By Apollonia (Apple) Williams, UWBA Ambassador
“Every day, for 3 months, I had to look at those bullet holes and be constantly reminded that any one of my family’s lives could have ended.”
I am a mother in a family of 4 and as a UWBA Ambassador*, I get to share the experiences I live through daily. I no longer see affordable housing as a saving grace. It feels more like a stumbling block or barrier against my future and my freedom to manifest all the things I dream to do that will help my family as well as the community.
Affordability, by definition, is having a cost that is not too high. It is also the ability to pay for something with little-to-no risk of adverse consequences. When it comes to housing, the term affordable housing sounds great, but it comes with stigma and it comes at a cost, usually to a tenant’s dignity, sometimes to their safety.
For instance, adverse consequences for me came in the form of repairs not being done in a timely manner. I had continuous mold growing in the bathroom and water damage in the laundry room from a leaking roof when it rained. On one Saturday morning, the bathtub water would not drain – I was told that I would have to wait until Monday to have it addressed.
I was forced to bathe out of the sink for the weekend. But as Monday came and went, no one ever showed up to fix the issue. By Tuesday morning I called again and finally, someone came out but they brought their attitude with them. I’m often met with unfriendly, unwelcoming attitudes when trying to request repairs – that unsaid “be grateful” attitude as if we didn’t deserve the service, because we were in “affordable housing.”
The final straw came one evening in April 2021. Forty bullets flew through the neighborhood toward my unit. Five entered my home.
I thank God no one was injured. My family and I were safe mostly. For the next three days, I was in a state of shock. I should have been upset with the shooter but I wasn’t. Instead, I was disappointed with the treatment I received from the housing complex administration. No one called to see if we were okay. When I requested my shattered patio door window to be boarded up, the supervisor of maintenance said, “I don’t know what I can do to help.”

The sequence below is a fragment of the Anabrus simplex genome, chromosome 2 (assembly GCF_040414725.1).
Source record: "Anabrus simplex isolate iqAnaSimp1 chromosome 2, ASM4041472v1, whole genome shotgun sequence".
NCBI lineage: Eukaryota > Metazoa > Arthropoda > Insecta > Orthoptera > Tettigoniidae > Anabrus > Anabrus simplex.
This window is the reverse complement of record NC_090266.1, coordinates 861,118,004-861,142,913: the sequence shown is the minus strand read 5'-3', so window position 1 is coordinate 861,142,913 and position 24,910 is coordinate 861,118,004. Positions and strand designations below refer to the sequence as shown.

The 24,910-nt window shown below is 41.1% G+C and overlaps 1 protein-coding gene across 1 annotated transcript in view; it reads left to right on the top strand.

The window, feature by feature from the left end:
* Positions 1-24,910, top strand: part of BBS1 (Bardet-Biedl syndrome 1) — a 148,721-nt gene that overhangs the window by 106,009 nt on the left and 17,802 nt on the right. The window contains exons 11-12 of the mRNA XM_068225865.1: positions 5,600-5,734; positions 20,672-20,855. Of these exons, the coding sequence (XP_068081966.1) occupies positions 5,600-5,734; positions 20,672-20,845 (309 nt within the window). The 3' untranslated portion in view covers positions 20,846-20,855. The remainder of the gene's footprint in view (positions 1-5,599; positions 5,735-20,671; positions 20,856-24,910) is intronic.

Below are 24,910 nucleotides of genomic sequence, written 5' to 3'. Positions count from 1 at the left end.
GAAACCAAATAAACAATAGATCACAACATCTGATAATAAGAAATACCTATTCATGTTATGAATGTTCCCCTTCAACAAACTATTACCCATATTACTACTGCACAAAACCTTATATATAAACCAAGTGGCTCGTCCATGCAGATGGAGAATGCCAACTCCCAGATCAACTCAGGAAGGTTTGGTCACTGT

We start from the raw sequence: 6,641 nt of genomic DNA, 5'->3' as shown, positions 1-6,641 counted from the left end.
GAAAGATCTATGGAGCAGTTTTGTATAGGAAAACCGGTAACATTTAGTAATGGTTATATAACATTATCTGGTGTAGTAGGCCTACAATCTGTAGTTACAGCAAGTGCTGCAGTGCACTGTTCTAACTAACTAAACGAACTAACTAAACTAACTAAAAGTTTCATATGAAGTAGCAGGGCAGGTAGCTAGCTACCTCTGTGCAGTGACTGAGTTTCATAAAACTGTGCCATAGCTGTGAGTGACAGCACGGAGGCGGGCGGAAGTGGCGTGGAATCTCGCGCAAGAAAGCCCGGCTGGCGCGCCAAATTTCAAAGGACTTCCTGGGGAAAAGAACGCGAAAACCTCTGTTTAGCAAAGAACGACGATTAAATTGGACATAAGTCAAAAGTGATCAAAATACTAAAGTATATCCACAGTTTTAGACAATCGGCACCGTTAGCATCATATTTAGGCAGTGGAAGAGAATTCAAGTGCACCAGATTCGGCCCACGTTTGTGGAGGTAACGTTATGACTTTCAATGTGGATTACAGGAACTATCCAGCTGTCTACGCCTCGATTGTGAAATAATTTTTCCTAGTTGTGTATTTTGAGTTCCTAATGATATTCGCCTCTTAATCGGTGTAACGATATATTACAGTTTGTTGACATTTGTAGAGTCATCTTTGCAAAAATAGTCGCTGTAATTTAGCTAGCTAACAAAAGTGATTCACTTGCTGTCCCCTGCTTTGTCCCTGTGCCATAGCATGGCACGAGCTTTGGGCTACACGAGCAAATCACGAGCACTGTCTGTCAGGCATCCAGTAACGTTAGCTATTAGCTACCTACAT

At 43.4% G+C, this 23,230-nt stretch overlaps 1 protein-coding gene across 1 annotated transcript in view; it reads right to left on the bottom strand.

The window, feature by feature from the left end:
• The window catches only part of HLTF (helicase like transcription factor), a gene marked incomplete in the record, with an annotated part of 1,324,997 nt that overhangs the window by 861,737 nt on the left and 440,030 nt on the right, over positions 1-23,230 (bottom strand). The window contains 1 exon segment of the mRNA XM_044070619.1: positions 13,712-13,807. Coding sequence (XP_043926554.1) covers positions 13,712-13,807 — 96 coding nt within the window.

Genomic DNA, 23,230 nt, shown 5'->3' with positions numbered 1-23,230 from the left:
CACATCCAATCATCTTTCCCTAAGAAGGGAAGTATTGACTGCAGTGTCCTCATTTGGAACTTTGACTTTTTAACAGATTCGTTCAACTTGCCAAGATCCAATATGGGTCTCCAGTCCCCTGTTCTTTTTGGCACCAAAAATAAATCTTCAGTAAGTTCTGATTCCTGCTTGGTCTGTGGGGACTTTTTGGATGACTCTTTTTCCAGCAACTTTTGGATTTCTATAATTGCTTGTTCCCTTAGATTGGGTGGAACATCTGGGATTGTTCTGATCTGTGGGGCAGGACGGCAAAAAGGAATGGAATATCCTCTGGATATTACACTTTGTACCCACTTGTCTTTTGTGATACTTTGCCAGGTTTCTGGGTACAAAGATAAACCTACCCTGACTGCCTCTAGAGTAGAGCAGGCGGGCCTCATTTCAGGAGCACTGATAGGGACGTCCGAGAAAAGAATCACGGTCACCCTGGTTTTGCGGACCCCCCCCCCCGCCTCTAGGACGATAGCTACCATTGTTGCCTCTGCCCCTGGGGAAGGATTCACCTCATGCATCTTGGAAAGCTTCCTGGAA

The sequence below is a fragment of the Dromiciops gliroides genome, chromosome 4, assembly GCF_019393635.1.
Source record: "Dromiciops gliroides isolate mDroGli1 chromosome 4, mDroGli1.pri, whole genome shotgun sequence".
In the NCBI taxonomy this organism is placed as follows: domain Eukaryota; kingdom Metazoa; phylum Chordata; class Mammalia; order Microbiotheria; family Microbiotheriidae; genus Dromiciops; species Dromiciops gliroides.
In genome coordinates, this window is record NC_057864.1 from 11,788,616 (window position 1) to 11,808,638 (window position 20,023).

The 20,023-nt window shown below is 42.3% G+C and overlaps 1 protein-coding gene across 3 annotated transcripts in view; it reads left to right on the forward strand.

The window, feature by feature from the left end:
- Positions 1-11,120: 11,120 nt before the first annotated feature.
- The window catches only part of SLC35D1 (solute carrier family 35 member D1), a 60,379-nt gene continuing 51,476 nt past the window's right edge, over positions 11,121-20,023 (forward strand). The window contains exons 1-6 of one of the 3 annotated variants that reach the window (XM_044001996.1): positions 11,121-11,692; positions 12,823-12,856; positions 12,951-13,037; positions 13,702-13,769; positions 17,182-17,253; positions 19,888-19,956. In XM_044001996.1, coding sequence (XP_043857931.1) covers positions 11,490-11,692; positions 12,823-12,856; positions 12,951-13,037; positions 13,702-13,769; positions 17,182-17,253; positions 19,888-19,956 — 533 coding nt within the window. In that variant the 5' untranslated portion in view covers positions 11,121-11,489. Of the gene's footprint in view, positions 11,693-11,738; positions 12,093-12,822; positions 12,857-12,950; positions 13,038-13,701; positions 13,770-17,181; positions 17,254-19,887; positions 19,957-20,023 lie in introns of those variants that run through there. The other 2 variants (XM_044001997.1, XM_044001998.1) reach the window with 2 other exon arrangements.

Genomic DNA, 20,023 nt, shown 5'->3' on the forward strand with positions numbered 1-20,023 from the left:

When Oakland Police came to investigate and saw the patio window boarded, one of the officers asked who had done it. They told me maintenance never comes to fix anything. It took over three months for them to finally cover the bullet holes. Every day, for three months, I had to look at those bullet holes and be constantly reminded that any one of my family’s lives could have ended.
“My son had trouble sleeping, afraid that it would happen again. That lasted for about five months.”
I lived in that unit for roughly 10 years. But when it came time to renew my lease I decided to leave. In all the years I lived there, not once had I ever experienced a shooting. On top of that, my rent was going to more than double, going from $1,099 to $3,000 as of Jan 2022.
Affordable housing should be a temporary, not permanent solution. It should allow for housing units with rent prices that remain stable and accessible long enough for those who need it to have the opportunity to save, pay off debt, and maybe even become homeowners or start businesses. This means affordable housing shouldn’t compete in the traditional housing market, at least not until policies have been updated.
Ultimately, hospitality and accountability should be at the forefront of any housing affordability effort. That is why I am a UWBA Ambassador, selecting housing organizations like Sister to Sister and Monument Impact to partner with, and serving on UWBA’s policy committee to advocate for pro-housing policies that protect tenants like me. I hope you will partner with me and with UWBA to bring Housing Justice into every single community. Because affordability is not just about the financial cost, but the opportunity to do better, to rise above, and be safe and free from the risk of adverse consequences; to live with dignity.
* Ambassadors have lived experiences with UWBA programs and/or services and now use their stories for advocacy. When you support UWBA, you’re helping to maintain an equitable platform so ambassadors like Apple can keep community voices at the center of our initiatives, like housing justice.